The Anatomy of a Perfect PR Funding Pitch
The stakes are high– you (or your client) finally secured that dream investment and now it’s time to turn to the media. You know there’s really only one shot and then it’s old news.
For startups, funding announcements are some of the most promising and exciting ways to get a spike in great news coverage and brand recognition, especially with high-dollar or high-value rounds.
So, how can you give your next funding announcement the strongest possible odds of securing the best coverage?
Here at Propel, we always turn to the numbers when giving recommendations. By analyzing millions of real pitches (like we did with the Q3 Media Barometer) PR people have sent journalists over the past couple years, we’ve found there are a handful of curious consistencies that lead to some pitches getting more engagement than others.
For this study, we analyzed over 3,000 funding-related pitches from the first half of 2022 and broke down the data to see what makes for a successful pitching strategy.
Journalists love funding news
For starters, we know for a fact that journalists want to cover your funding news. Seriously! The journalist response rate to funding pitches this year averages at 6%, which nearly doubles the average response rate to all pitches from the same time period, which measures up to a disheartening 3.33%.
Keep the subject line short
While they appear to want to cover these stories, they also appear to be weeding out emails that don’t fit a certain mold.
Funding pitches with subject lines between 6 and 9 words had a response rate at 6.9%.
On the opposite end, the subject line length with the lowest average response rate was 10-15 words long at 4.24%. This is interesting, because over 65% of pitches that PR people sent had subject lines in this range.
This points to a disconnect between what most PR pros are doing and what journalists are looking for. As we see from this trend, a longer subject line can make or break a pitching campaign.
Next, provide the essentials (only)
It turns out that journalists responded the most to funding pitches that erred on the shorter end regarding total pitch body length, too.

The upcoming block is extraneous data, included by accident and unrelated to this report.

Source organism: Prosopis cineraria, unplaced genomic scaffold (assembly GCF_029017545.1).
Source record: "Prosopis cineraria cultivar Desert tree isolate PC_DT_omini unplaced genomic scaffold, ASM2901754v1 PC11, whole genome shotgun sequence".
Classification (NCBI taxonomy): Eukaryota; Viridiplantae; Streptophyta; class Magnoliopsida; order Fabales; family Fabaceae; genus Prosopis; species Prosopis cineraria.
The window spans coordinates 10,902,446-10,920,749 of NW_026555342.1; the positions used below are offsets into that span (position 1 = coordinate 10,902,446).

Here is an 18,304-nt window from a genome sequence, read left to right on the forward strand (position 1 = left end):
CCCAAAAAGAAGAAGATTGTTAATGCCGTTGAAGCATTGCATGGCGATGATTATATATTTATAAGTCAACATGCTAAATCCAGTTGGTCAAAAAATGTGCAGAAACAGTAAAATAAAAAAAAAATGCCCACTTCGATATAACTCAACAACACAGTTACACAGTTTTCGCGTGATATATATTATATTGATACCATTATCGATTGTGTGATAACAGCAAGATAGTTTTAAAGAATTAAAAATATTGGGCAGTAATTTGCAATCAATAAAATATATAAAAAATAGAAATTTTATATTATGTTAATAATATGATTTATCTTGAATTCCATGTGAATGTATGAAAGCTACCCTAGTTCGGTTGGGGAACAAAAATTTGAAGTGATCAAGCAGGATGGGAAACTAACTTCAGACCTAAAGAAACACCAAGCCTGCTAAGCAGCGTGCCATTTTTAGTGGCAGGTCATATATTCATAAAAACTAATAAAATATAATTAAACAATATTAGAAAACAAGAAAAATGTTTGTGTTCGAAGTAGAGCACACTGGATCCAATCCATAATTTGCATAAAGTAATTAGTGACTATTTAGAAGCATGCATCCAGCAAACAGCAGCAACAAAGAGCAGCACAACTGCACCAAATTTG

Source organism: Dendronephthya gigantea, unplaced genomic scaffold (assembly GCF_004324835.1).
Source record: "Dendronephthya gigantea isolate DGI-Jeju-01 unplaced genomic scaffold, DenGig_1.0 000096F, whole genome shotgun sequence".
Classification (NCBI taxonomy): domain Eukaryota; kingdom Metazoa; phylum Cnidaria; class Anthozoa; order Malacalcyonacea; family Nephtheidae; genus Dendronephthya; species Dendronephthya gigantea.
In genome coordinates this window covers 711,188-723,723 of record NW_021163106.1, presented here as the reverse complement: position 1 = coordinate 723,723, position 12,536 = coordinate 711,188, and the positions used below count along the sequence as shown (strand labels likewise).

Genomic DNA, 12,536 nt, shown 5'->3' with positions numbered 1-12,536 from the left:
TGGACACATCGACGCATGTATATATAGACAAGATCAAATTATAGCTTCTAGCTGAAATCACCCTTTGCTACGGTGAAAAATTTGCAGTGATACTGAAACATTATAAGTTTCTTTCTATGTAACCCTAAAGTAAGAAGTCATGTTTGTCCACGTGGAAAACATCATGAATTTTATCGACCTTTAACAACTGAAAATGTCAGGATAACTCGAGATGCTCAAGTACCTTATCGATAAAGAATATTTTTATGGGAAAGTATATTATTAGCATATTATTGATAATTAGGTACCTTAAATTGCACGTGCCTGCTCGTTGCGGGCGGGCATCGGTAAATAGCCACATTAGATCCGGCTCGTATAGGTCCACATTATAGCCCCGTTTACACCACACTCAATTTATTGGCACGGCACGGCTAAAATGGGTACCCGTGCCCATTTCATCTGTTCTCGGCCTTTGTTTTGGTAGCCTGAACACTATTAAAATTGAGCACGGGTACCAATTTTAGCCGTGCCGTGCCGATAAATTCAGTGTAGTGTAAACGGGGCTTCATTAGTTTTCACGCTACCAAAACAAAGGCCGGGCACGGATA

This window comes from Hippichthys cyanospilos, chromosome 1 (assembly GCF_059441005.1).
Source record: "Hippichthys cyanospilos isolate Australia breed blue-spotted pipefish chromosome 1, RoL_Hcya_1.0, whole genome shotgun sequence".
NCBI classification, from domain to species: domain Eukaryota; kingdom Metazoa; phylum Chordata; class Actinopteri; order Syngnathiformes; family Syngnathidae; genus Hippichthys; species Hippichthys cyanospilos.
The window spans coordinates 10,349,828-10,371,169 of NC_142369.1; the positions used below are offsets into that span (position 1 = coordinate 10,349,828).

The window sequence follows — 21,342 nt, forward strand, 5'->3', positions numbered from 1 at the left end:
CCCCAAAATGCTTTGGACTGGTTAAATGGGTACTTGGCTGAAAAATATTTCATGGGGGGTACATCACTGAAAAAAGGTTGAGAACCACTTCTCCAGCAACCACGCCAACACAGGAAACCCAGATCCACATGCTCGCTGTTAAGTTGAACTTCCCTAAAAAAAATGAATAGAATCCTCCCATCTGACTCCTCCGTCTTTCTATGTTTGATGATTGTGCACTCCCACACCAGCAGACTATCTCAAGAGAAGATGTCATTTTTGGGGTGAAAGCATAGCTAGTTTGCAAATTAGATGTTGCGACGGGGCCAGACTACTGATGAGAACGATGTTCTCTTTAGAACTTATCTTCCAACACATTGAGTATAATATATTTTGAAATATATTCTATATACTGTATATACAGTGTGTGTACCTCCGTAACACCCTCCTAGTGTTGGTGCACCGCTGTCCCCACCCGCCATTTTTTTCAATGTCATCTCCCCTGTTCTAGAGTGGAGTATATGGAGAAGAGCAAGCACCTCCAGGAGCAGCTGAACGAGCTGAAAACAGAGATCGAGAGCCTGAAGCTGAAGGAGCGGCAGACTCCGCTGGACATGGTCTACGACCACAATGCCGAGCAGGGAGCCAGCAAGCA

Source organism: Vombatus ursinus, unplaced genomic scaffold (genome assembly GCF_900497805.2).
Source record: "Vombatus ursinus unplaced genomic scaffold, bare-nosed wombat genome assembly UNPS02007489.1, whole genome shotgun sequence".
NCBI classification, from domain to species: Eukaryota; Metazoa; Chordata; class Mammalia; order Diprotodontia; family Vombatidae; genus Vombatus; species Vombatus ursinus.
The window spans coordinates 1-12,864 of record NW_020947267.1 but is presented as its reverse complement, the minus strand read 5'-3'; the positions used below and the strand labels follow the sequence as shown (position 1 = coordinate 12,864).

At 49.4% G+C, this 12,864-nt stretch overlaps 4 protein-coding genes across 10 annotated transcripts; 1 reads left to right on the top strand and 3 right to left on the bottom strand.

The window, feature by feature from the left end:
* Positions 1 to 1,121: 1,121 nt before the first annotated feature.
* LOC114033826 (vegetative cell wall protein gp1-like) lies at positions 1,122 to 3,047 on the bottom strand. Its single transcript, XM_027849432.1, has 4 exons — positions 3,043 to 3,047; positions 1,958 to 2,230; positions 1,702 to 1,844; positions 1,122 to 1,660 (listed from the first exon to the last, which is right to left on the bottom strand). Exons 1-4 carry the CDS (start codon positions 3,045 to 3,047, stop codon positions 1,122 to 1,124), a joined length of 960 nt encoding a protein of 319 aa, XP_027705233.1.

Pitches between 50-149 words had the highest response rate at 15%.
Despite this, 44% of funding pitches were between 500-999 words long. And the harsh reality? Pitches within this range got an average journalist response rate of 2.26%.
This means, for funding announcements, include only key details like round type, funds secured, who the investors are and what the funds will be used for.
Build your media list intentionally
As with any campaign, the magic can lie in your media list.
Many journalists report that they receive hundreds of pitches each day, so it’s vital that you avoid fueling the fire of irrelevance and only pitch to journalists that make the most sense.
Here are a few questions you can ask yourself before you blast your funding announcement for the world to hear:
- Does your company qualify?
- Is the funding announcement big enough for certain outlets to cover it?
- Has the journalist you’re pitching covered funding news in the past?
From this sample of 3,000 pitches, we found that journalists at half of the most-pitched outlets for funding news didn’t respond to ANY of the pitches they received.
These outlets were:
- Business Insider
- The New York Times
- Financial Times
It’s likely that these outlets were grouped into large media lists for the sake of aiming for large publications regardless of the size of the funding announcement, and perhaps the journalists’ beat.
On a more positive note, some of the more responsive outlets and their respective response rates to funding pitches were:
- Fortune: 25.64%
- The Wall Street Journal: 16.46%
- TechCrunch: 12.12%
What this means to you
The good news is, journalists love these types of pitches, but they are very selective on which ones they read and proceed with. So, make sure you keep it short, to the point, and full of specific numbers.
How can we Propel your PR? Get started with a free Propel account today.